Auckland's rugged course for the world's elite triathletes this weekend has received strong endorsement from the sport's governing body.
The layout for the middle cycle leg of eight laps around a 5km circuit includes a tough climb up Shortland St, off the bottom of Queen St and other awkward beats up Wakefield and Victoria Sts in the central city.
It follows a 1500m swim off Queen's Wharf, and is followed by a 10km run primarily involving Quay and Queen Sts. But it's the cycle leg which will be the make-or-break aspect to the world triathlon series grand final for the women on Saturday and the men a day later.
Any athletes fancying having a moan at the difficulty of the setup won't get any change out of the International Triathlon Union.
"I would say this course is without doubt one of the best on our circuit," International Triathlon Union sport director Gergely Markus said yesterday.
This weekend is the culmination of a series of eight races, the previous legs being in Sydney, San Diego, Madrid, Kitzbuhel, Hamburg, Stockholm and Yokohama.
Designing the layout is initially down to the host organising committee, who submit their proposal to the ITU. They then approve, fine tune or reject.
The ITU has terms it likes built into its circuits - proximity to the centre of the city being a key one.
That is why there was so much unhappiness among athletes at the ease of the course used for the London Olympics this year.
Markus said there were difficulties with that. If you wanted Buckingham Palace and Hyde Park to feature for a worldwide audience, hills were a non-starter.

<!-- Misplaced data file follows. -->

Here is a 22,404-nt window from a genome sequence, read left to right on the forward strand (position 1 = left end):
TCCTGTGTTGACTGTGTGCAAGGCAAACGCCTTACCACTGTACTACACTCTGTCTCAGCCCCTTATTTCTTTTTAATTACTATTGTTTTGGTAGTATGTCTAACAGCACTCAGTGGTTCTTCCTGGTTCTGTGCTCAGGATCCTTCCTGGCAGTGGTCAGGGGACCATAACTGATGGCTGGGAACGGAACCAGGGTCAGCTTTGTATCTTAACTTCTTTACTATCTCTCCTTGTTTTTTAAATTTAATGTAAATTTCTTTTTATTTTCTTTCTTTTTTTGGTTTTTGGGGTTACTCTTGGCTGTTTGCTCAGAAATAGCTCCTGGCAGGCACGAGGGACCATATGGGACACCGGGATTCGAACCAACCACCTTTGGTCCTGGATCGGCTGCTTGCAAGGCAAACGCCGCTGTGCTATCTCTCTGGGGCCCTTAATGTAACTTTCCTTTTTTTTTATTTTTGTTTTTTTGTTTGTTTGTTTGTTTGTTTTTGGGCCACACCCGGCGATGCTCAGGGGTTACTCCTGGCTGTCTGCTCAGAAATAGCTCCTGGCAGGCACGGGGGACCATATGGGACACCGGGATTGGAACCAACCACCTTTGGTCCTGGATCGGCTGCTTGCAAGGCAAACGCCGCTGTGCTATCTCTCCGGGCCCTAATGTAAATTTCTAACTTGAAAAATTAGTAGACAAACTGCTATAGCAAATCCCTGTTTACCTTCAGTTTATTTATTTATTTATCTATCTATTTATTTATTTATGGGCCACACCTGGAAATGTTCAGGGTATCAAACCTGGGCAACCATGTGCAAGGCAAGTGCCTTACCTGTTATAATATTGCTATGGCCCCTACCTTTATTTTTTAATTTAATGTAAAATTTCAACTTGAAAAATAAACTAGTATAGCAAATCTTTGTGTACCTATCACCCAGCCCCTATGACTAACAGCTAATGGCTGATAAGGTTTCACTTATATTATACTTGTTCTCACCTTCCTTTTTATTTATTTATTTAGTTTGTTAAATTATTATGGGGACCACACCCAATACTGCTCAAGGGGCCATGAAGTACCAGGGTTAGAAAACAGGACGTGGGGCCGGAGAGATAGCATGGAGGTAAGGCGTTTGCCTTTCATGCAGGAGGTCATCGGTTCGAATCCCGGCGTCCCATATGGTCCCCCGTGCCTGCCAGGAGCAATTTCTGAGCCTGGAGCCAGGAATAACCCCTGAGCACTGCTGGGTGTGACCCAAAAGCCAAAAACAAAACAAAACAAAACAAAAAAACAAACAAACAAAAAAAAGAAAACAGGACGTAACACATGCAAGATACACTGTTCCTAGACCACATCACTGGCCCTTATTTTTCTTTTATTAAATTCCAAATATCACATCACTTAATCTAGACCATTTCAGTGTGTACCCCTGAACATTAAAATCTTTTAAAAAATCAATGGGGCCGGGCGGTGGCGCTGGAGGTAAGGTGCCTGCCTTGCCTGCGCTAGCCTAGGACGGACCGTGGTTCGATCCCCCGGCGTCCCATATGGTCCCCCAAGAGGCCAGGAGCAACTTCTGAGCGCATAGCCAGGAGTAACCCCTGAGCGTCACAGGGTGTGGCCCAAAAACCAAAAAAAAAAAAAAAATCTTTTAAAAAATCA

"In London there had to be some compromises made," he said. "We wanted to stay in the centre, we wanted that backdrop. There were hundreds of thousands of people coming to watch. But being in the centre of London there weren't any hills. It probably wasn't the most technical course."
The result was a relatively undemanding event, in physical terms, but one tailor-made for runners. The result was British brothers Alastair and Jonathan Brownlee delivered gold and bronze medals as part of Britain's hugely successful Olympic campaign.
They were separated by classy Spaniard Javier Gomez. Jonathan Brownlee, who leads the men's series, and Gomez will both be in Auckland. They will find a vastly different proposition from London.
"It is a very challenging course, using all the possibilities in the centre of the city to make it hilly and technical. There are lots of corners and a few climbs which is making sure on the bike section the athletes really need to put in a big effort to go around this course," Markus said.
The aim of the layout for the Barfoot & Thompson-sponsored finals? "The winner will be the best athlete who can swim, bike and run, not the best runner, or swimmer."